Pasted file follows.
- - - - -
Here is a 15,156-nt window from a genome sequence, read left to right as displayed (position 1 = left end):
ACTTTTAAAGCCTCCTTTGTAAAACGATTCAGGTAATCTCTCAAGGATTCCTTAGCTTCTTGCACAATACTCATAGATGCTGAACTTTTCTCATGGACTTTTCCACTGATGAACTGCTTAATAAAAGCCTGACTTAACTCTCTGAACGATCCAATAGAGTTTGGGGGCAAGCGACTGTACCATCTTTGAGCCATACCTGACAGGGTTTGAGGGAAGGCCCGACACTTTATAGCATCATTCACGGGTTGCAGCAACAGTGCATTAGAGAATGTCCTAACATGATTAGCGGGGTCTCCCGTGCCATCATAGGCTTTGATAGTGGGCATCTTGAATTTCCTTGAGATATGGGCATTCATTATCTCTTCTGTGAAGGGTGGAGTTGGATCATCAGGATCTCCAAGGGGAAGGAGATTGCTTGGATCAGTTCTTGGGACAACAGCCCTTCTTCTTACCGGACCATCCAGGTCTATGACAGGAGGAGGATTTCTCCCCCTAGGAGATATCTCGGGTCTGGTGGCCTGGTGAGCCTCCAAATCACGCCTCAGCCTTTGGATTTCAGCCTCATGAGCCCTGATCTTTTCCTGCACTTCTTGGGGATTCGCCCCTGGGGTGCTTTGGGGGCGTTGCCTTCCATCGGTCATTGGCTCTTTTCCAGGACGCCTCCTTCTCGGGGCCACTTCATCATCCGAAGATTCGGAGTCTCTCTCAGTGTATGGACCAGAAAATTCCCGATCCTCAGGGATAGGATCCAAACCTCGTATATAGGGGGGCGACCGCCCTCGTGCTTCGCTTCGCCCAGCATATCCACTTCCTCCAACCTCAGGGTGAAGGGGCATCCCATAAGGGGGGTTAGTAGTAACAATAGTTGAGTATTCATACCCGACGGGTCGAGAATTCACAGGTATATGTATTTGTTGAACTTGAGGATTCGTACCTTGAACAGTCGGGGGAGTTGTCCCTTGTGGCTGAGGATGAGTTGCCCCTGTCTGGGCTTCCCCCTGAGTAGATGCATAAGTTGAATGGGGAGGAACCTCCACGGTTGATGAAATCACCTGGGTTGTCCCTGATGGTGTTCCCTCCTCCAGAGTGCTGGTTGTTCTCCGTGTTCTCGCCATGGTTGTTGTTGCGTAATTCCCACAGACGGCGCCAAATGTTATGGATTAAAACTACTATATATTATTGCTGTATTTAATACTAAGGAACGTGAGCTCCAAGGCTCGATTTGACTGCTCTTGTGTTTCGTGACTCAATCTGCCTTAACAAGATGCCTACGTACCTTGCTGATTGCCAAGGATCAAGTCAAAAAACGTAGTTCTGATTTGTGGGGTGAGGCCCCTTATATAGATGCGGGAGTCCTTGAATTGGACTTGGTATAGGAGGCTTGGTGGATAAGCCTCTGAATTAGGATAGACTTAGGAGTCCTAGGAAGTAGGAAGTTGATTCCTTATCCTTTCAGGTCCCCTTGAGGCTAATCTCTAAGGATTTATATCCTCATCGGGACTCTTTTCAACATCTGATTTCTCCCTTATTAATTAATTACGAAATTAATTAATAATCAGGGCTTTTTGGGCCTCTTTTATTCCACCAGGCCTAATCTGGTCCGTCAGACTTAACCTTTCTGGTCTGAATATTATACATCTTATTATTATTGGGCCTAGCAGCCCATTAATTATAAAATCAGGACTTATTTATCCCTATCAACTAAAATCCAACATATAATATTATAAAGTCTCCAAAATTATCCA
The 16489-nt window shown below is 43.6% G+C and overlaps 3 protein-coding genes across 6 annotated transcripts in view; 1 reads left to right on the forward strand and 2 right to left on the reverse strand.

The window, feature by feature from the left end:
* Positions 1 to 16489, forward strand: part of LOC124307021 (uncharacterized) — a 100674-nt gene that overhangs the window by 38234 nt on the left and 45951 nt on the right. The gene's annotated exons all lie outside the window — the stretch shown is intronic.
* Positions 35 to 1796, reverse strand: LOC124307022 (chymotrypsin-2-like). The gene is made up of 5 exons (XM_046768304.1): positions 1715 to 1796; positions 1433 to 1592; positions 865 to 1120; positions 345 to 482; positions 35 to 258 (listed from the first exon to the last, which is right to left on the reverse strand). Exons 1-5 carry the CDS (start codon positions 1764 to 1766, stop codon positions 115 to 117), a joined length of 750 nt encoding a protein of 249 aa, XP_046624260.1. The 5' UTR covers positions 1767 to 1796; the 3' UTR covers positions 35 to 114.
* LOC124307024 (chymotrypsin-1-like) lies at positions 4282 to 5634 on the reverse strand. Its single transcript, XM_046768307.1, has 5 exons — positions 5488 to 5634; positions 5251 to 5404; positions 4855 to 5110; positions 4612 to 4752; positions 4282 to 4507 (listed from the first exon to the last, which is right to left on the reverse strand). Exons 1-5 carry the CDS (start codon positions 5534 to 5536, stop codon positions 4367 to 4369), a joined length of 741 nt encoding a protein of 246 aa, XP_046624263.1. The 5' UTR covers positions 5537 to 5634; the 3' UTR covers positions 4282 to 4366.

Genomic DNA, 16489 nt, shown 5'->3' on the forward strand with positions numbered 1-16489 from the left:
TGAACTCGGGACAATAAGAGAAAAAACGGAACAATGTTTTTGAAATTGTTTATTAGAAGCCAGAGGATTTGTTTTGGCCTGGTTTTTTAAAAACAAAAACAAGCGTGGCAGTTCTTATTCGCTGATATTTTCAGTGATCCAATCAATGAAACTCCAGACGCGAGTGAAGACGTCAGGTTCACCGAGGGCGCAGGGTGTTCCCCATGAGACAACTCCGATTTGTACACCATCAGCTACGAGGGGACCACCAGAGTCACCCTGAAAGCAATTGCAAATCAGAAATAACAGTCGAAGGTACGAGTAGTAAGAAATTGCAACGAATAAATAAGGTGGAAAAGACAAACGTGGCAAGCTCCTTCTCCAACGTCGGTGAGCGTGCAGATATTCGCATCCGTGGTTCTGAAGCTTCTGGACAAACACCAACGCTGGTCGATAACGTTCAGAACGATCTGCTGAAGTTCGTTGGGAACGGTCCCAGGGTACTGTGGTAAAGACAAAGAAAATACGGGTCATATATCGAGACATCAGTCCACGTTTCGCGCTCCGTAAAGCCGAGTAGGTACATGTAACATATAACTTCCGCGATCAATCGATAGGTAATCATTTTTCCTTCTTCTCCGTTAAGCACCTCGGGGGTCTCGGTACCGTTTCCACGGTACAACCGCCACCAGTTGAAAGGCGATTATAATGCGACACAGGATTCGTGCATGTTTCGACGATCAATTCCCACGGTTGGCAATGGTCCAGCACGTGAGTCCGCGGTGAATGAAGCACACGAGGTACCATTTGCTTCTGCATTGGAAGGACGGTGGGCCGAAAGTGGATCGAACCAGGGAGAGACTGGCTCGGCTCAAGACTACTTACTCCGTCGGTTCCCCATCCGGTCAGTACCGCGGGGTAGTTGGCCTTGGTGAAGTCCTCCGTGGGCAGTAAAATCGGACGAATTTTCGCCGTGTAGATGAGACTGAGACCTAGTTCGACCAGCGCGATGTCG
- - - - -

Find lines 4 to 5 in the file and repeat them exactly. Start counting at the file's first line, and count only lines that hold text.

The window, feature by feature from the left end:
* Positions 1 to 16489, forward strand: part of LOC124307021 (uncharacterized) — a 100674-nt gene that overhangs the window by 38234 nt on the left and 45951 nt on the right. The gene's annotated exons all lie outside the window — the stretch shown is intronic.